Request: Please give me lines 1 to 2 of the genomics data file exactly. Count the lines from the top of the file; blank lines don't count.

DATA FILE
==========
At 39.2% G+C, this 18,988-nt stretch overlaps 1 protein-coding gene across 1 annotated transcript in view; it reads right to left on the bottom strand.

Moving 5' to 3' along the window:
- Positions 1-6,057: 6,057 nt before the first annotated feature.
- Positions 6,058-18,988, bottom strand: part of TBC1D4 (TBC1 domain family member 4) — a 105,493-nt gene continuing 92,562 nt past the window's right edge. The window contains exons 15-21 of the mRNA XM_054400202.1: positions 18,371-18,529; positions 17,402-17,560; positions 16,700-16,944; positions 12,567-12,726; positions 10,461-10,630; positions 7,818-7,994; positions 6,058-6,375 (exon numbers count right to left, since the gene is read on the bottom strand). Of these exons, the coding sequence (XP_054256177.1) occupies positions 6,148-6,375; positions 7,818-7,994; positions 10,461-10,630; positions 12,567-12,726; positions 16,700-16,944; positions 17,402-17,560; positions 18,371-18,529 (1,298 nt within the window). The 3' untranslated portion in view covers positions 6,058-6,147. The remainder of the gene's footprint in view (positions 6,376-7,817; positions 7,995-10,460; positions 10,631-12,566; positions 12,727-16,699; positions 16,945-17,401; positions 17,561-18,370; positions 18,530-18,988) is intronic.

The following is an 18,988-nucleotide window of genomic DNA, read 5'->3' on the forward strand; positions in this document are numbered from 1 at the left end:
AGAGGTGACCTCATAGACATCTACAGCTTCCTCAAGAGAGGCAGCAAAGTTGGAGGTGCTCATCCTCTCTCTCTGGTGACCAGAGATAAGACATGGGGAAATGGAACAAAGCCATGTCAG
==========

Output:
At 39.2% G+C, this 18,988-nt stretch overlaps 1 protein-coding gene across 1 annotated transcript in view; it reads right to left on the bottom strand.

Moving 5' to 3' along the window: